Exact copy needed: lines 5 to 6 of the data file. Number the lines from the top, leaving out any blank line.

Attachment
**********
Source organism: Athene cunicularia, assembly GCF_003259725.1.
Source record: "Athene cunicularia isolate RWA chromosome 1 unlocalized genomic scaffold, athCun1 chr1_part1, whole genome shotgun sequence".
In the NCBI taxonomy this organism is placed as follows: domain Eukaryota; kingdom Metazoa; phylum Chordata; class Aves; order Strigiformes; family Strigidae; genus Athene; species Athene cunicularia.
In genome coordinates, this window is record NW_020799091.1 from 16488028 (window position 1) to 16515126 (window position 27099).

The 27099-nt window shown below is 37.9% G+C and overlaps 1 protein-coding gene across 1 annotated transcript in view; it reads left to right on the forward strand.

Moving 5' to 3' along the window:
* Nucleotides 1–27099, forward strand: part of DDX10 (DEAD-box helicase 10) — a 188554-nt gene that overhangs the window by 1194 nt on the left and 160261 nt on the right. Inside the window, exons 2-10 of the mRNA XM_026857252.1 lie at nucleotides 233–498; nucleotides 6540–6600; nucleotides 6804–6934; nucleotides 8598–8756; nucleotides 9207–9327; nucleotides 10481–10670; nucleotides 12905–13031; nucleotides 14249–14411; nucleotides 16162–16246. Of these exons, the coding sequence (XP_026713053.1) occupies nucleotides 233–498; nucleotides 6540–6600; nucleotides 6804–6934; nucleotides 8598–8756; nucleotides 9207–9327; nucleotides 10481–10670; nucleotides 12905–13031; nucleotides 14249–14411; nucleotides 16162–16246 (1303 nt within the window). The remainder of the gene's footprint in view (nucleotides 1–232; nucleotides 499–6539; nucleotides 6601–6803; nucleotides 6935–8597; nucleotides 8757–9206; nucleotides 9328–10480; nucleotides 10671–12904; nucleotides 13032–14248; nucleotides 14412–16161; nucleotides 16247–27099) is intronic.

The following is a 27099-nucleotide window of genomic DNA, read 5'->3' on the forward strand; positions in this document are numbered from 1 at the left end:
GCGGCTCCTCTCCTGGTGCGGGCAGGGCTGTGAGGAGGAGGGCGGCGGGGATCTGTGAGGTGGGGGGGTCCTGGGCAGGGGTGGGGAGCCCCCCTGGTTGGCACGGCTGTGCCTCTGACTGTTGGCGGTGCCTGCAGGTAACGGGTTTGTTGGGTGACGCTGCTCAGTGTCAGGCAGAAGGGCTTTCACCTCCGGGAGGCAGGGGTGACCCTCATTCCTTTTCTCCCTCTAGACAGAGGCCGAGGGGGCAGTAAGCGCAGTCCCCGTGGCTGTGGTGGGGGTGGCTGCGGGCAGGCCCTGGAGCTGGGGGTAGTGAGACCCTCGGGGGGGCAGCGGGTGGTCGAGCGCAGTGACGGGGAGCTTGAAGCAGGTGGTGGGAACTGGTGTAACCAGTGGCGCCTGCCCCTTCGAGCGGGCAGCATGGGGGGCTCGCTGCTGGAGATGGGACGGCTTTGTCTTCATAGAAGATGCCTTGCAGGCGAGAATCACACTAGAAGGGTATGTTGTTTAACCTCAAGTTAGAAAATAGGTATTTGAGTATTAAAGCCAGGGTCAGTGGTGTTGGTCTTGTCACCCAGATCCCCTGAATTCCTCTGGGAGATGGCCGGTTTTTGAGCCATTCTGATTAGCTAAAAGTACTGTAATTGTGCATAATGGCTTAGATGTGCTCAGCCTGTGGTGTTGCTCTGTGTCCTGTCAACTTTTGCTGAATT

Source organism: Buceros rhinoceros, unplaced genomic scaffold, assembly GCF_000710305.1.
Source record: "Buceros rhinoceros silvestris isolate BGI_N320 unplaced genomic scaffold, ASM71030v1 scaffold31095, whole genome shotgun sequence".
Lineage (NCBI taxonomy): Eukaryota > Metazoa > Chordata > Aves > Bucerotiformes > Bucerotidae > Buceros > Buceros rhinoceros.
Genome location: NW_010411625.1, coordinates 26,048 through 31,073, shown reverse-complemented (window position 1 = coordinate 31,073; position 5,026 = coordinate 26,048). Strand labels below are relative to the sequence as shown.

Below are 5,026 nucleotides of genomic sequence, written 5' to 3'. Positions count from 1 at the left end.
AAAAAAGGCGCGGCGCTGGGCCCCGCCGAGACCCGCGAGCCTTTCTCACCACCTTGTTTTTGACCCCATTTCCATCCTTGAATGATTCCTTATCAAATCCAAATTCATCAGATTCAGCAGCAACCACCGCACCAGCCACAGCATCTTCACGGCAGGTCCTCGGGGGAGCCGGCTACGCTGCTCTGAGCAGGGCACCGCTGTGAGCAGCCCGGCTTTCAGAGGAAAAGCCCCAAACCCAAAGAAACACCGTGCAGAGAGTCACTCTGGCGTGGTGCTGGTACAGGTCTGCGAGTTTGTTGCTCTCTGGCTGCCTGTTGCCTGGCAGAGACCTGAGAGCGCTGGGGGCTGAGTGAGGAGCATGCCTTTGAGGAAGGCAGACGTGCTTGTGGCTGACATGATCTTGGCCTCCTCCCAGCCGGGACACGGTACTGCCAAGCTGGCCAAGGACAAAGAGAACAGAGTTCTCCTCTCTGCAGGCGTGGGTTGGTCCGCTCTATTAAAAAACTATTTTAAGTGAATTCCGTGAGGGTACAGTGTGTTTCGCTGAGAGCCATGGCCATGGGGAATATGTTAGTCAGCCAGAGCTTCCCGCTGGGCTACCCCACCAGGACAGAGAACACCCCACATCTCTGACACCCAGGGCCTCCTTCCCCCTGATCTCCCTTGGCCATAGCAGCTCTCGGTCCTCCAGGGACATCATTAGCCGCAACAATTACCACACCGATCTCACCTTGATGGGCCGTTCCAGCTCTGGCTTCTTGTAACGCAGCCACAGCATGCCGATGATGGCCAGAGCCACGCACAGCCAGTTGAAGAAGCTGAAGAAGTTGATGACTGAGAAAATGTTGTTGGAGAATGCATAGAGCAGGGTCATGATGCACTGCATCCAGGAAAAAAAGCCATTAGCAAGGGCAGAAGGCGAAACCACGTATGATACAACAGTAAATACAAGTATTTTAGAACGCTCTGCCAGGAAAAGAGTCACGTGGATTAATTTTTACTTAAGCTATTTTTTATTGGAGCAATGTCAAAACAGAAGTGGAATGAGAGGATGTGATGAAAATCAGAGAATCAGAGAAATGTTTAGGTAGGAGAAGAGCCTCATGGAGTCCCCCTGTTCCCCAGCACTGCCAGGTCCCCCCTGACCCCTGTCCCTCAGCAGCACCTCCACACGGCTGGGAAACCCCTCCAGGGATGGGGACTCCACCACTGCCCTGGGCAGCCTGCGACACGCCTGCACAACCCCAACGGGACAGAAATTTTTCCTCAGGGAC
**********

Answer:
The 27099-nt window shown below is 37.9% G+C and overlaps 1 protein-coding gene across 1 annotated transcript in view; it reads left to right on the forward strand.

Moving 5' to 3' along the window: